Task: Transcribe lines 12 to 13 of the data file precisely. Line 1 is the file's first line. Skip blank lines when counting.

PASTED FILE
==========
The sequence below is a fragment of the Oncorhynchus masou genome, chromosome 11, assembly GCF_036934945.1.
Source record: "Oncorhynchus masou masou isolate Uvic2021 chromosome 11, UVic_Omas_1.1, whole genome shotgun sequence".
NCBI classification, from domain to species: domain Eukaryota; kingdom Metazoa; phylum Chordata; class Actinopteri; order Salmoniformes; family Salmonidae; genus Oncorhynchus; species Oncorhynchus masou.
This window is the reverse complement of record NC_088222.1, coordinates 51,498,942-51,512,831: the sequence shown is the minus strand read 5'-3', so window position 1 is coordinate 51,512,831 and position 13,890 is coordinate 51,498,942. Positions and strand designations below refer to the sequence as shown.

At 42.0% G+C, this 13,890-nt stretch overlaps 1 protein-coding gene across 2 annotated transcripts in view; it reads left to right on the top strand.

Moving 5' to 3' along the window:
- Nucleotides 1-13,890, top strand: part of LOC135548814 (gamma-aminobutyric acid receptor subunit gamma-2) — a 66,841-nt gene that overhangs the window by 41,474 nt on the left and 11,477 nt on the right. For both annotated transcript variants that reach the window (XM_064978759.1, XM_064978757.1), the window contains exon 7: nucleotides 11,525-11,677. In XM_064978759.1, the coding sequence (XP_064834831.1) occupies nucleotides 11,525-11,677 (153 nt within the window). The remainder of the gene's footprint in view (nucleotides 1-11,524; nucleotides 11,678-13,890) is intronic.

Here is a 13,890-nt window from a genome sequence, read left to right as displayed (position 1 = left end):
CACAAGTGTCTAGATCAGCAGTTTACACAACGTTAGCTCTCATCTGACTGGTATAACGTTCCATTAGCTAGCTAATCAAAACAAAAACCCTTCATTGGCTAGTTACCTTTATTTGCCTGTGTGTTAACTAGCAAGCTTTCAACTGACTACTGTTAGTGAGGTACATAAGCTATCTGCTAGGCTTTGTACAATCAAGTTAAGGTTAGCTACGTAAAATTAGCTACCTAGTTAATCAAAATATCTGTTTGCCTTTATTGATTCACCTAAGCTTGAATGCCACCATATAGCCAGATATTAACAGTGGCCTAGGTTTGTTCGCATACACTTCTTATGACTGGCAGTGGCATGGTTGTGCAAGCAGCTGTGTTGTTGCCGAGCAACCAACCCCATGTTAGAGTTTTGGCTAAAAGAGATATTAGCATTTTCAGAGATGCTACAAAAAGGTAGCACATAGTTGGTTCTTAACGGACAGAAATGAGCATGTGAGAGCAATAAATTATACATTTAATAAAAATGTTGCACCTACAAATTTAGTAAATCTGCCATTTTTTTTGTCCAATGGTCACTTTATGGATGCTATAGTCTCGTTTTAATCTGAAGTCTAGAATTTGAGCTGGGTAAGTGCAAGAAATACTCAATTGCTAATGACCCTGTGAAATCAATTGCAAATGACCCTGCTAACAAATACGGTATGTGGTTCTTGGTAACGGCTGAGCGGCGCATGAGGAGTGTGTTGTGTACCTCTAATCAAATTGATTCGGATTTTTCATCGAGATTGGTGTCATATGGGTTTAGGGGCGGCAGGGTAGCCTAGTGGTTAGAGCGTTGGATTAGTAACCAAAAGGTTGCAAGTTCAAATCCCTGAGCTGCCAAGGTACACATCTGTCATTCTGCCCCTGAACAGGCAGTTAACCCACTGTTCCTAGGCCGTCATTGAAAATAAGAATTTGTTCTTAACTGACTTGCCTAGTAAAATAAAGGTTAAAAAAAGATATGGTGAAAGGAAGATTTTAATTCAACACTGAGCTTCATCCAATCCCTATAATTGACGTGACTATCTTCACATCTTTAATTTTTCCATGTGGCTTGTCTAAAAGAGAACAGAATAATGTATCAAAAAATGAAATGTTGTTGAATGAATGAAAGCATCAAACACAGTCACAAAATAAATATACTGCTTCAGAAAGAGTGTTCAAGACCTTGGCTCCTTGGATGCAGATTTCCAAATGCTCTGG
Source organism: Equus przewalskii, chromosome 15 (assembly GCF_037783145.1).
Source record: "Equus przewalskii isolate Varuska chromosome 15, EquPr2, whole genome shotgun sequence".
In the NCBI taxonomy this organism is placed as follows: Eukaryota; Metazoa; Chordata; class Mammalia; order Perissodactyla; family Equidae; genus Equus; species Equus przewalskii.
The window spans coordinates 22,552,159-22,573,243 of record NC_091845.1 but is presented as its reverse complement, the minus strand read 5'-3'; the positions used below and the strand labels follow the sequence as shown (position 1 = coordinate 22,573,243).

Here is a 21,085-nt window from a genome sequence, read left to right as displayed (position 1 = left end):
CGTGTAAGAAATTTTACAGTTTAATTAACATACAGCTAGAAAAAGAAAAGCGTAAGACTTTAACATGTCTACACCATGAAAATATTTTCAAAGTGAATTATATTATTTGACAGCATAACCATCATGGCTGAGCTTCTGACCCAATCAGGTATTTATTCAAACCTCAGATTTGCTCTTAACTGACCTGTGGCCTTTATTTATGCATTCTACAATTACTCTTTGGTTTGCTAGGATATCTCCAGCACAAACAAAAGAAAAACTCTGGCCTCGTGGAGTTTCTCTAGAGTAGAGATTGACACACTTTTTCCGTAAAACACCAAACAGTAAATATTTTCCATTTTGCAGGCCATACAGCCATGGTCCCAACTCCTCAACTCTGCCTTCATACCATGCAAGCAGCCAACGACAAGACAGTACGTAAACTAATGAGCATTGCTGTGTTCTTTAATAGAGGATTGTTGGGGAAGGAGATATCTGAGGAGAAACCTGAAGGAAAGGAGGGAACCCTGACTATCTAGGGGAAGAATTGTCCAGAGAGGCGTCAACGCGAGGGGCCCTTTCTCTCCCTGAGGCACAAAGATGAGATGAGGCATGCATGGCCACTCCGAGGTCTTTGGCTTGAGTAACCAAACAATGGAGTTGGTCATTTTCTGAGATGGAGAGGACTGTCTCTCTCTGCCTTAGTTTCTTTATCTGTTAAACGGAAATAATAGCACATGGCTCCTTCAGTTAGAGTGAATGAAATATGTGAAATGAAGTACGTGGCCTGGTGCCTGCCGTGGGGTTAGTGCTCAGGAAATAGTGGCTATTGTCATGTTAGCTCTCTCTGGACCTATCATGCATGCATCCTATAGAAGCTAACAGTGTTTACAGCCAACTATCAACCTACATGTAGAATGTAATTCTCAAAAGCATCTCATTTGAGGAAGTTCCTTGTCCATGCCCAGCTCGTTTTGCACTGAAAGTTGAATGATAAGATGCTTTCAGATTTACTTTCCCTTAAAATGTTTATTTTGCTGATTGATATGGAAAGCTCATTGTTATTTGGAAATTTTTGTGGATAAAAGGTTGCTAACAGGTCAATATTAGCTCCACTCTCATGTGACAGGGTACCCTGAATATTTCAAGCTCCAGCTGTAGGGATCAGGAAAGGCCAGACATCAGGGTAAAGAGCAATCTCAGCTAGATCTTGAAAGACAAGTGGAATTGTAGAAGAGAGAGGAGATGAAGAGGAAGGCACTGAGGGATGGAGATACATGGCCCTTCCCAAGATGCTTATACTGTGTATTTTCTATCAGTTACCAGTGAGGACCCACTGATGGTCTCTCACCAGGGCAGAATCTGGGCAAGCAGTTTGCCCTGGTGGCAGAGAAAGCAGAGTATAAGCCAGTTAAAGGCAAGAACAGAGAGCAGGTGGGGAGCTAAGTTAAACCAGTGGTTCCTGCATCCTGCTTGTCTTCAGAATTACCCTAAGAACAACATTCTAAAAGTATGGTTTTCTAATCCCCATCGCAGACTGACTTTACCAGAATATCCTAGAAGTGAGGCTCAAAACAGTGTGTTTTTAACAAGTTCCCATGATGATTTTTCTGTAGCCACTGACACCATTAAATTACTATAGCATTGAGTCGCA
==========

In the NCBI taxonomy this organism is placed as follows: Eukaryota; Metazoa; Chordata; class Mammalia; order Perissodactyla; family Equidae; genus Equus; species Equus przewalskii.
The window spans coordinates 22,552,159-22,573,243 of record NC_091845.1 but is presented as its reverse complement, the minus strand read 5'-3'; the positions used below and the strand labels follow the sequence as shown (position 1 = coordinate 22,573,243).